Ancient America: The Olmec

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The Aztec were only the last of many great civilizations in Mexico. The mother civilization of all of the Mesoamerican civilizations was the Olmec who flourished more than 3,200 years ago. Olmec civilization was centered off the Gulf of Mexico and includes archaeological sites such as Tres Zapotes, Laguna de los Cerros, San Lorenzo, and La Venta. The Olmec homeland bordering the Gulf of Mexico is hot, humid, and marshy-very different from the Valley of Mexico.

Olmec Map

Olmec Ax

Like the Mesoamerican civilizations which followed them, the Olmec had large cities with monumental architecture. The archaeological site of San Lorenzo is considered to be Mesoamerica’s first urban center. It is estimated that about 5,500 people lived in the city and that another 7,500 lived in the outlying areas. An elite population lived in San Lorenzo and in the nine sites adjacent to it. Common people lived in small villages nestled within the twisting river network. This river network not only provided canoe access between the villages, but it also provided the people with easy access to the aquatic resources of the nearby Gulf of Mexico.

Olmec 4

San Lorenzo is located on a long ridge above a network of rivers. The site contains ten gigantic stone heads and three carved altars.

The mark of Olmec civilizations is huge helmeted heads carved out of basalt. The heads appear to be the portraits of famous ball players or perhaps kings rigged out in the accoutrements of the ballgame. These heads range in size from more than three meters (ten feet) in height to less than two meters (six feet). The heads, which were carved from a single block or boulder of volcanic basalt, can weigh up to 40 tons.

Olmec Head 1

Olmec Head 2

The material from which these giant heads were carved was not found in places in which they were displayed. The basalt for the heads was quarried up to 50 miles from their final location. Like the other civilizations of Mesoamerica, the Olmec did not have draft animals nor did they use wheeled vehicles. Moving these massive pieces of stone over great distances required a great deal of skill. Whenever possible, they were moved by raft down the rivers.

Like the Mesoamerican civilizations which followed them, the Olmec had extensive trade routes. Raw materials and finished goods were traded across hundreds of miles. For example, the Olmec who were located in the present-day states of Veracruz and Tobasco in Mexico imported both jade and obsidian from Guatemala. At San Lorenzo there were decorative cubes of ilmenite (a black iron-titanium mineral) from the Mexican state of Chiapas and polished gray-black mirrors from the Mexican state of Oaxaca. Olmec pottery was found from northern Mexico to the highlands of Guatemala.

In Chiapas, some 300 miles away from the Olmec heartland, archaeologists working at the site of Cantón Corralito have found more than 4,000 pieces of Olmec pottery from San Lorenzo, suggesting the possibility of an Olmec colony or a strong trading influence.  In addition to the pottery, Cantón Corralito contains numerous figurines which were imported from San Lorenzo.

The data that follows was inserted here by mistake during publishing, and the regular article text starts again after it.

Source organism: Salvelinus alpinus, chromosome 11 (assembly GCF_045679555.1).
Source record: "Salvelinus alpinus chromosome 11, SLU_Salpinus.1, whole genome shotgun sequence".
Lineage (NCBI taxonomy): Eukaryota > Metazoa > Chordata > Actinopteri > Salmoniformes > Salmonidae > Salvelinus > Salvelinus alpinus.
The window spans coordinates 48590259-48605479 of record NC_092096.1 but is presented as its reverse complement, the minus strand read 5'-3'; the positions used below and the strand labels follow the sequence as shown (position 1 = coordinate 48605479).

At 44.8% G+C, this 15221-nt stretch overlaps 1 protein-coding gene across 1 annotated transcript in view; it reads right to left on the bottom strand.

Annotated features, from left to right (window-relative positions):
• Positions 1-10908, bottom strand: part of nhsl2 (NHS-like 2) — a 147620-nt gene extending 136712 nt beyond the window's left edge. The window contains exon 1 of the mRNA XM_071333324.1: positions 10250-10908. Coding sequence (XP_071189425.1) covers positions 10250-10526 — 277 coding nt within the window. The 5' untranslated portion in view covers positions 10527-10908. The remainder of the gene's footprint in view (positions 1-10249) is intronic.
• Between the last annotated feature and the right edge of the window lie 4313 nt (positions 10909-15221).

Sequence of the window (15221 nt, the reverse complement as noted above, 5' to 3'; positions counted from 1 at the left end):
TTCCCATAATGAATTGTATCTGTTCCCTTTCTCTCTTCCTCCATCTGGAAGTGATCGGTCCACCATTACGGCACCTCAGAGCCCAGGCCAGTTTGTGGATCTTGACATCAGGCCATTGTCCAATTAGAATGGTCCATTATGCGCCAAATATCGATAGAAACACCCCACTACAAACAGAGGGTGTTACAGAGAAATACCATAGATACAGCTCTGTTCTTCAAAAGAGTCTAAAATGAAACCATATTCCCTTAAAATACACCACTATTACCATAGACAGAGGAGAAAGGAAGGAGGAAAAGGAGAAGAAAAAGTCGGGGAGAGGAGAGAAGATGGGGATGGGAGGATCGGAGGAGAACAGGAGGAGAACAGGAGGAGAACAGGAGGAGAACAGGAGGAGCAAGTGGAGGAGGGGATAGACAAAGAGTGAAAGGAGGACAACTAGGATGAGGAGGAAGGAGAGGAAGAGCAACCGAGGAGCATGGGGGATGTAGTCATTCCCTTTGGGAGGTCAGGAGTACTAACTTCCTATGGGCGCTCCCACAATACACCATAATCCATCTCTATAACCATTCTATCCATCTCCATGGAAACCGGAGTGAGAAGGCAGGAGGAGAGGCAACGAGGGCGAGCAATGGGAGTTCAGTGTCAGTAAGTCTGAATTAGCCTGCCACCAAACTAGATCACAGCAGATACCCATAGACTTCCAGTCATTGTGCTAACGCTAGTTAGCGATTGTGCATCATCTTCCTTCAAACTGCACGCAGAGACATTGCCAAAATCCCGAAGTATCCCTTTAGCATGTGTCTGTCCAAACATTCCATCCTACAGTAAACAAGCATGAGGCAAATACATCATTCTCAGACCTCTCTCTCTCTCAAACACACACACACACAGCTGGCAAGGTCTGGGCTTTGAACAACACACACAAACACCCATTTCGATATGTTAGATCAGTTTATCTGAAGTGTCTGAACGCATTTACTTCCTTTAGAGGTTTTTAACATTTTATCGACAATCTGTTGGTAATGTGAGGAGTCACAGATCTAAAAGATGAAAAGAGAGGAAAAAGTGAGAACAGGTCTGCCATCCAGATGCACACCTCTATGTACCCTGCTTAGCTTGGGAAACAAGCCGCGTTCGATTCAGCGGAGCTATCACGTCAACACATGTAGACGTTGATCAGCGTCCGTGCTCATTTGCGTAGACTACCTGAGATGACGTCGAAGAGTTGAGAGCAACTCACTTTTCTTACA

One of the common features of most Mesoamerican civilizations was the ballgame. The Olmec were the first people to develop this game. The ballgame was played with a rubber ball and the name “Olmec” is in fact the Nahuatl name for “rubber people.” The Olmec appear to have been using the rubber ball before they developed the more formal ballcourt.

The ballcourt was a long playing field with high walls on two sides. Protruding from these walls would be large stones which had a large hole drilled through the center. The ball players would score points by knocking the rubber ball through the hole in the stone. The ball was played by using only the hip.

Ceramic figures from 3,200 years ago depict women as players, as well as men.

Rubber was also used for making sandals, for waterproofing cloth, and for making drumstick ends. It was also burned as incense and was used for glue.

Another development of the Olmec which spread to other Mesoamerican civilizations was writing. In Mesoamerica, the concept of writing appears to have been first developed by the Olmec. In addition, they used the concept of zero in their mathematics.

About 3,000 years ago the Olmec also discovered that the earth has a magnetic field and they discovered that a compass could be used for directional orientation. Using the compass, they laid out both the dwellings for the living and the internments of the dead.

Olmec Wrestler

1 Comment

  1. I have a friend in Guadalajara, Mex who’s from Coatzacoalcos, the town where the Plumed Serpent returned from the sea, and birthplace of Salma Hayek (connection?).  Cool guy, studying psych and archaeology.  His aunt has an Olmec head on her farm, and his uncle owns half of five Mayan pyramids covered in jungle in Chiapas.  

    When we went on a day trip to see some ruins, we stopped in a nice town by a lake for lunch.  My friend said, “This town looks like my town, except my town is around 4000 years old.”  

    As someone who’s used to measuring long times in decades or centuries, I was pretty much floored by his comment.  Respect the Olmecas.  

    Thanks again for the excellent history.  

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